Last week a friend of mine filmed my throw, and we studied it and compared it to the pros. I am working on some corrections that should increase my power and distance over time. I believe it can certainly help my score by getting me closer to the basket on the longer holes.
Ha! That’s hysterical! Great to hear that you are filming your throw, that’s a great way to improve. It’s fun to throw far, but it sounds like you are going about it in the right way. Keep us updated on your progress!
Love this part 1 of a 2 part series! I love the comparison to some of these monster throws in all sorts of crazy conditions compared to a flat throw on a properly measured distance! For me it’s really more about the accuracy of my drive, hitting that sweet upshot and consistent putting! This is what improves my score.
Thanks Jared. You’re totally right. Sounds like you have your head in the right place!
I throw my field work on a baseball field with a center field measurement of 305. I throw from a few feet behind home plate and can regularly drop them just in front of the fence. I’ve only ever “homered” a handful of times.
My golf lines distance is a controllable 250-275 feet with pretty good accuracy. Usually good enough to put me within an easy upshot range . If only I could master the 50 foot putt I’d shave strokes like mad.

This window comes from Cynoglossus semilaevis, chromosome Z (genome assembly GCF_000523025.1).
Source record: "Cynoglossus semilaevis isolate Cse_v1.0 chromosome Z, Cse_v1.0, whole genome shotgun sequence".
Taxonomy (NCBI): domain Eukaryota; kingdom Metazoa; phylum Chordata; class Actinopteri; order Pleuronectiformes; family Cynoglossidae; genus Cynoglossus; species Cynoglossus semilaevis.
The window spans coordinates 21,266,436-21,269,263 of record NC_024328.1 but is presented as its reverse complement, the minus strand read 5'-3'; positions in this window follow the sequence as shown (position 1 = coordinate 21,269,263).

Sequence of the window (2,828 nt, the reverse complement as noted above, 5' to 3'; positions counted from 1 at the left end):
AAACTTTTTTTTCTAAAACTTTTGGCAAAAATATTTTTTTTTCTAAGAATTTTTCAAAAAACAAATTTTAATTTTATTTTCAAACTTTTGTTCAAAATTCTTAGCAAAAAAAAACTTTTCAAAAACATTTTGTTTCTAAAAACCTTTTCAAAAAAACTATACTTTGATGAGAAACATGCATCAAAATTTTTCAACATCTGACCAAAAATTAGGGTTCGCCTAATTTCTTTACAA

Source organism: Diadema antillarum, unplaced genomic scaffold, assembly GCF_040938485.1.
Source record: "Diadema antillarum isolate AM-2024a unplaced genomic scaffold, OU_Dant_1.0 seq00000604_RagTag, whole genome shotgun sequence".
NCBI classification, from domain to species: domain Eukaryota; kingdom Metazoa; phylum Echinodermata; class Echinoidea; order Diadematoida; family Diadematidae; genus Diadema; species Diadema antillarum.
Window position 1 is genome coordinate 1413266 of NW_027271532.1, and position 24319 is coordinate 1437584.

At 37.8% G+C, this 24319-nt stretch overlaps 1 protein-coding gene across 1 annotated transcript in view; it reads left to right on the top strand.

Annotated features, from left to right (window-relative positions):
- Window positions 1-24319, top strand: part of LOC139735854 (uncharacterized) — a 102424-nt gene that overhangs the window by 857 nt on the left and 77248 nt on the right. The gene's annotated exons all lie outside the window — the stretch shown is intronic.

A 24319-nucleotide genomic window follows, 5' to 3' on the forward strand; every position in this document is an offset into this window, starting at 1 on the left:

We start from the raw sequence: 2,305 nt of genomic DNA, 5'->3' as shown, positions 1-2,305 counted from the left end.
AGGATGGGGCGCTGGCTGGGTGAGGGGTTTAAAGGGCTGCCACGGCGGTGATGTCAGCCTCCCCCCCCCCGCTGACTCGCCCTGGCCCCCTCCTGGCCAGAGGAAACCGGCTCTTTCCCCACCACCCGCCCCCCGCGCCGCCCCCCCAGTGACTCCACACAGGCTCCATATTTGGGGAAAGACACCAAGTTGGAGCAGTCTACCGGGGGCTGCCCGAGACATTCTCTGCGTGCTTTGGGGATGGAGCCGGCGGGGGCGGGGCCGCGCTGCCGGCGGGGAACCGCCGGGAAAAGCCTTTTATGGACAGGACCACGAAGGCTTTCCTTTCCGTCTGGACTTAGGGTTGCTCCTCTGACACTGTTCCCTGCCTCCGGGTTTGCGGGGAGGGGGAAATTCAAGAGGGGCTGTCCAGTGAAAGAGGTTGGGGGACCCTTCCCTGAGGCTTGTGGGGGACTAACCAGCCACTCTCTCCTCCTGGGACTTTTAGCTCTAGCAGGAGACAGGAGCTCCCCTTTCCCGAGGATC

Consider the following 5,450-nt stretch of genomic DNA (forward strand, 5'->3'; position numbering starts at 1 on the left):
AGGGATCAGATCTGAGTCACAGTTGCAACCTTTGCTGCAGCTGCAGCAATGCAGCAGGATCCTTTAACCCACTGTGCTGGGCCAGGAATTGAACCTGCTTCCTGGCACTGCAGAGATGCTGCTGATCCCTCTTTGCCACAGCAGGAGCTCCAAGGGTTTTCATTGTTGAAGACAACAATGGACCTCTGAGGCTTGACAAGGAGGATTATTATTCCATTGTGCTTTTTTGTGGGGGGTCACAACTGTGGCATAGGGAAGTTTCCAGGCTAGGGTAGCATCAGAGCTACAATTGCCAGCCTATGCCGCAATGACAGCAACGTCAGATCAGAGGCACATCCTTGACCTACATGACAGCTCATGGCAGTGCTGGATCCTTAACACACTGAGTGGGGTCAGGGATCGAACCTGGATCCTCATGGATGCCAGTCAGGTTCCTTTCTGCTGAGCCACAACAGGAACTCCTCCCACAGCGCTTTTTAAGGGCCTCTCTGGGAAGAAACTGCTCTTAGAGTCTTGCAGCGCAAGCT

Nice! I’ve spent many practice sessions trying to throw over an outfield fence. A 50 foot putt would be awesome, but that’s a tough one. How about your 30 footers? If you can go 275 and be deadly 30 feet and in, you’d be a formidable opponent.
30 footers are coming along. Still not the % I’d like, but when I get dialed in I’m good for a few per round, keeping my scores reasonable. Too bad I’m only dialed in once a month or so 🙂
Great post! I recently played a 9-hole course here in southern Ohio. The course ends near a football field so I decided I would try out my arm… knowing that I don’t have the biggest arm, it didn’t surprise me to find I was throwing around 260-270 feet.
In almost any sport I have ever played, whether it be rec basketball, volleyball, or football, I always find myself playing a defensive-minded game. That’s just how I am programmed. I definitely find that mind-set in my disc golf game as well. I focus my game on controlled drives that will give me a solid look for my second shot. While I think it would be cool to throw a 500ft bomb, it is way more useful for me to be able to find a 250-300 ft line and hit it.